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Abu Dhabi, UAEMonday 17 December 2018

Siege of Marawi: How Philippines insurgency provided fertile recruiting ground for extremists  

Fighters from the ISIL affiliated Maute Group have been hemmed into a small area in Marawi, but the duration of the siege, destruction of the city and insufficient relief efforts all play into the hands of the jihadists

Government soldiers stand guard in front of damaged building and houses in Sultan Omar Dianalan boulevard at Mapandi district in Marawi city, southern Philippines. Romeo Ranoco / Reuters
Government soldiers stand guard in front of damaged building and houses in Sultan Omar Dianalan boulevard at Mapandi district in Marawi city, southern Philippines. Romeo Ranoco / Reuters

The three-storied house is the largest of the intermittent buildings flanking a grassy side street in the desolate outskirts of Marawi. Its exterior walls are so riddled with bullets it’s surprising they have not crumbled and collapsed. In the gloomy interior, ammunition pouches, discarded clothing and copies of the Quran lie scattered.

It was here that Isnilon Hapilon, the leader of the ISIL-affiliate Abu Sayyaf, was cornered by the army on May 23. By bagging the notorious terrorist, the raid should have resulted in a significant victory for the government in its struggle against a growing Islamist insurgency. But a shoot-out ensued, and the soldiers quickly realised they had stirred a hornets’ nest.

Heavily armed jihadists appeared out of nowhere, and the unit was soon surrounded, and eventually forced to withdraw. Hapilon was not caught, and Abu Sayyaf continues to menace

The botched raid ignited a tinderbox. The Maute Group, another local terror group that had pledged allegiance to ISIL, had secretly massed hundreds of fighters in the city. It seized the opportunity to take control of the "Islamic City of Marawi", the only Muslim majority city in the Philippines, taking hostages, killing policemen and burning down a church.

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Read more: Battle for Marawi proves struggle for Philippines' seasoned troops

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"They were in the city already. Some of them were locals, some of them were not," says Mohammed Khalid Al Mama, a youngster who lives near the Abu Sayyaf hideout and witnessed the raid.

As the population fled the city, the military moved in, kicking off an ongoing siege of the city on the southern island of Mindanao. After months of heavy fighting and intense aerial bombardment, a few dozen remaining Maute fighters have been hemmed into a small area in the city centre, but continue to hold out as the military leadership is reluctant to lose more soldiers and endanger the lives of the hostages.

The military will eventually succeed in wiping out the last pocket of fighters. But the duration of the siege, the widespread destruction of the city and insufficient relief efforts for the displaced population all play into the hands of the jihadists.

"The Marawi siege has been a categorical win for Maute and for the Islamic State," says Justin Richmond, a former US special forces operative deployed in the southern Philippines who founded impl.project, a development consultancy working in Mindanao. "The insurgency is stronger now. They have lost people but they are going to gain that back. This is going to be a prolonged fight."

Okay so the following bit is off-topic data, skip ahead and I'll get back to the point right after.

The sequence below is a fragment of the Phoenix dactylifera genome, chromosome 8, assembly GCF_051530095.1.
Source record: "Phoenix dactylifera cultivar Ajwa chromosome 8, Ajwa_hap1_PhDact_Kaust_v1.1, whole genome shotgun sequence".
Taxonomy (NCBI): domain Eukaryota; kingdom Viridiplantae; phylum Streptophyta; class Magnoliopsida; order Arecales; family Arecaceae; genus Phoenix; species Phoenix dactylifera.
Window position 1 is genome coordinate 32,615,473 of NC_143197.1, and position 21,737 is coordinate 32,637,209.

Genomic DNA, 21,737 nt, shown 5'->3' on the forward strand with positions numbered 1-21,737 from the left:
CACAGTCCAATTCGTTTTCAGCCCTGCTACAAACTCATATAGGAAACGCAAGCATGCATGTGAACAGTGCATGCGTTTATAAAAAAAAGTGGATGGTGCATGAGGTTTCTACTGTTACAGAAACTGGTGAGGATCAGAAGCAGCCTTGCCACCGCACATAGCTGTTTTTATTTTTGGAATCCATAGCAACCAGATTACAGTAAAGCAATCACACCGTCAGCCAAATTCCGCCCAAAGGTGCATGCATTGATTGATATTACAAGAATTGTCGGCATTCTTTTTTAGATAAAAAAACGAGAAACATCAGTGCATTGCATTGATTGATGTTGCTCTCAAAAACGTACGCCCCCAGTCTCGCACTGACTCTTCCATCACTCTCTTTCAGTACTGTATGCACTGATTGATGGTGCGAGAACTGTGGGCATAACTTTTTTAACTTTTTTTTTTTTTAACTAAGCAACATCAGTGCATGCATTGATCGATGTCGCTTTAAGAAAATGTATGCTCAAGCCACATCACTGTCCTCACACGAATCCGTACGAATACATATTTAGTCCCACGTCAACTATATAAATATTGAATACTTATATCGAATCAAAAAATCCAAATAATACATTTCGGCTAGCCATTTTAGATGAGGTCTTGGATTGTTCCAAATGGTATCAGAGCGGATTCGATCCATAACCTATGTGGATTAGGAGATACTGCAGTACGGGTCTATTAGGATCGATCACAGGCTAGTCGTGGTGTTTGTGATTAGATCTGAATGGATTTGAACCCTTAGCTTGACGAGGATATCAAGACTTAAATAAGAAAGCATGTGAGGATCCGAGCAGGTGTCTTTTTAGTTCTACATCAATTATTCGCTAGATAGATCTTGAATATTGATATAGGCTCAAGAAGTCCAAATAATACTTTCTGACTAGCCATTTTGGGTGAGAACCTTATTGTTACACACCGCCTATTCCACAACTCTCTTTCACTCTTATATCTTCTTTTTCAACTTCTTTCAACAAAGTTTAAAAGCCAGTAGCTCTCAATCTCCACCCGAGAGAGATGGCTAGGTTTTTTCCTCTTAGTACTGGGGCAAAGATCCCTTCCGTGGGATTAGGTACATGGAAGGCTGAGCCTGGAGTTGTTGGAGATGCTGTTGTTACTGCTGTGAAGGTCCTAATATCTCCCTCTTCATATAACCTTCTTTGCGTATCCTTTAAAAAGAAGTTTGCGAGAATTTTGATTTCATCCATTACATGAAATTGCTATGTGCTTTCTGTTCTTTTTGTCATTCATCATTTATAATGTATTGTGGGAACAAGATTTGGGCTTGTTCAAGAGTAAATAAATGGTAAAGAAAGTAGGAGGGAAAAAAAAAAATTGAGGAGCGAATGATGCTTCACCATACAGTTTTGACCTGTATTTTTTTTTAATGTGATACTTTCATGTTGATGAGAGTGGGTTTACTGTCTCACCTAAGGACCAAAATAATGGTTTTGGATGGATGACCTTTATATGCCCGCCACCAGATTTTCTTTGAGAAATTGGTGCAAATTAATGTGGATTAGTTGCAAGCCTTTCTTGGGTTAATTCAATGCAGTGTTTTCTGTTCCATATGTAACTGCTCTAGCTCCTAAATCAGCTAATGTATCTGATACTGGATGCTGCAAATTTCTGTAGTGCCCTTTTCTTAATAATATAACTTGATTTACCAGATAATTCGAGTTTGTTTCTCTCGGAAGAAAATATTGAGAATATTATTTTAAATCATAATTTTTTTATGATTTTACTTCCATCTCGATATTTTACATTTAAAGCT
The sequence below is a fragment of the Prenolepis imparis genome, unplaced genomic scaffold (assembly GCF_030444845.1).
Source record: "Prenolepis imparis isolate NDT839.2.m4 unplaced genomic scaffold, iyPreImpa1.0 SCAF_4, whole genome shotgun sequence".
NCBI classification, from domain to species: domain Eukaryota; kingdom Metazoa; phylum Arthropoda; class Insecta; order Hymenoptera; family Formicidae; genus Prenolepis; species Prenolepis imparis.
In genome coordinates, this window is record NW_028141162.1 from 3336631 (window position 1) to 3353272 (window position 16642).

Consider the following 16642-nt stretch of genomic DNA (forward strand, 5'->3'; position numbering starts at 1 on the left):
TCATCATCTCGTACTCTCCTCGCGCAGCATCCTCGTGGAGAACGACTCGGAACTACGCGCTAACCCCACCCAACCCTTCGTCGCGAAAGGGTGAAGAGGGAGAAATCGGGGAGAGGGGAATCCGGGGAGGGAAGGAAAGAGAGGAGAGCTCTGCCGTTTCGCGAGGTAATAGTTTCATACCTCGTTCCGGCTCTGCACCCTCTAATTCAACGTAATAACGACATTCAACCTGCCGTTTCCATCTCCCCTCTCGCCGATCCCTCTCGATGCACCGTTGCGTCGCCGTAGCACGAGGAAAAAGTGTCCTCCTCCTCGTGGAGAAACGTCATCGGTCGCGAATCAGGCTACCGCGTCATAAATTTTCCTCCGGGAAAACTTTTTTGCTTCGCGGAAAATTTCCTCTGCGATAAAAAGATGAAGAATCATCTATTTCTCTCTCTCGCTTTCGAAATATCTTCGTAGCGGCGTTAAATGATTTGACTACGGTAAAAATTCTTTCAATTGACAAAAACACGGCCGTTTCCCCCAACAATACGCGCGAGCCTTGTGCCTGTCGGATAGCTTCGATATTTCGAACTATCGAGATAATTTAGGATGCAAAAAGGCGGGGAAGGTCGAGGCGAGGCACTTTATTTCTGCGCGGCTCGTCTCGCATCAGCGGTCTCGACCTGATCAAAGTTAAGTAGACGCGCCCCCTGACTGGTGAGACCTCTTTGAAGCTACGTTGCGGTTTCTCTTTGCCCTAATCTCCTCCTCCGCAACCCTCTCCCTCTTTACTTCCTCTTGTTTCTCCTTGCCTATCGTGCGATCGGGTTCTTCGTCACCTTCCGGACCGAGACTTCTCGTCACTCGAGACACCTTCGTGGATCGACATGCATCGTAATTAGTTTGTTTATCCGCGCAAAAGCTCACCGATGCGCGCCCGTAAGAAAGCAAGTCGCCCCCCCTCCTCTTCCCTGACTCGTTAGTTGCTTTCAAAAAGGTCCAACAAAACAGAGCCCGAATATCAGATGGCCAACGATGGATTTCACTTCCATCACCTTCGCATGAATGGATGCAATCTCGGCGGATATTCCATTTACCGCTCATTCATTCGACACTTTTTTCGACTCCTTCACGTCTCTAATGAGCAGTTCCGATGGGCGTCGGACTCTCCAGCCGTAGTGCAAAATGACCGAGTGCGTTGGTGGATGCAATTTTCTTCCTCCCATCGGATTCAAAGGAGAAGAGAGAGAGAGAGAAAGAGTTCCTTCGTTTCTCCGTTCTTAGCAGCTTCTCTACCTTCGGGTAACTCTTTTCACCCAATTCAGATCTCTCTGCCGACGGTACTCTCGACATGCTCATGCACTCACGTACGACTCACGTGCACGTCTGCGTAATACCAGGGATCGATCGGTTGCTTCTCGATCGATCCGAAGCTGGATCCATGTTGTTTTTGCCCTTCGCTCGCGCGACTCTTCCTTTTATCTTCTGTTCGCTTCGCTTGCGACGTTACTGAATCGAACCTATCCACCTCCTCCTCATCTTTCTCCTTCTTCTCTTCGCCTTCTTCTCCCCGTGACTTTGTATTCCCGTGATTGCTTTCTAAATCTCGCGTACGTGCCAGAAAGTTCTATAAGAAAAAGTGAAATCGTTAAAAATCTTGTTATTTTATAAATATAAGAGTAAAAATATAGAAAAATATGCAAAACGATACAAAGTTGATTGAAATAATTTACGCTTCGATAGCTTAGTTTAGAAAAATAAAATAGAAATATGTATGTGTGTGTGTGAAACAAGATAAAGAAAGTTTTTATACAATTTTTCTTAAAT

Several hundred of the roughly 1,000 fighters that took over Marawi are thought to have slipped through the military's cordon. At the same time, the Maute Group is recruiting again on its home turf in Butig, a remote municipality south-west of Marawi. New recruits receive a signing on bonus of US$600 (Dh2,204), says Mr Richmond, a small fortune in the poverty-stricken area.

A Muslim young girl holds a placard after noon prayers for the Marawi siege and the plight of Rohingyas, in Quezon City, Metro Manila, Philippines, September 29, 2017. REUTERS/Dondi Tawatao
A Muslim young girl holds a placard after noon prayers for the Marawi siege and the plight of Rohingyas, in Quezon City, Metro Manila, Philippines. Dondi Tawatao / Reuters

Together with other militant groups, the Maute Group had been gathering strength since the US pulled its special forces and advisers from the Philippines in 2015.

Led by the brothers Abdullah and Omar Maute, it had been successful in tapping into the grievances of the Muslim minority, which is concentrated on the western part of Mindanao and a series of smaller islands on the edge of the Sulu Sea, which separates the Philippines, Malaysia and Indonesia.

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Read more: ISIL and Al Qaeda still pose threats worldwide, UN experts say

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The Autonomous Region in Muslim Mindanao (ARMM), of which Marawi is part, is poor even by Philippine standards, and Muslims are widely looked down on by their Christian countrymen. To make things worse, corruption in the region is endemic at all levels of local government, entrenching poverty and stymieing economic development. Social mobility is hampered by the dominant clans in the jungle hinterlands that make up much of the region.

"The main problem of the Muslims in the Philippines and especially in the ARMM is the corruption. In all aspects, there is corruption," says Alikman Nata, a local volunteer aid worker and head of the Lanao Muslim Youth organisation.

Corruption is the main reason why despairing Muslims join jihadist groups, says Farouk Ali, a senior member of the Moro Islamic Liberation Front, a powerful armed movement.

Government soldiers take cover behind a military truck, as they take up positions in Marawi City. Erik De Castro / Reuters
Government soldiers take cover behind a military truck, as they take up positions in Marawi City. Erik De Castro / Reuters

"Corruption is always there. Not only in the ARMM [administration], also in the municipals, down to the wards," says Mr Ali, who is in Marawi to help co-ordinate the MILF’s response to the crisis with the military.

After years of insurgency on Mindanao, the MILF has engaged in negotiations with the government, and in 2014 signed a peace deal that, if implemented, would replace the Autonomous Region in Muslim Mindanao with even more wide-ranging autonomy under the Bangsamoro Basic Law.

Commonly referred to as the BBL, the law still has to be ratified by parliament. The government's hesitancy to implement the BBL has angered Mindanao's Muslims, and many locals believe the decision of the Maute brothers to turn to violence was over the delay.

"It was the failure of the BBL that started their radicalisation," says Agakhan Sharief, an influential local religious figure in Marawi who runs an Islamic schooling programme.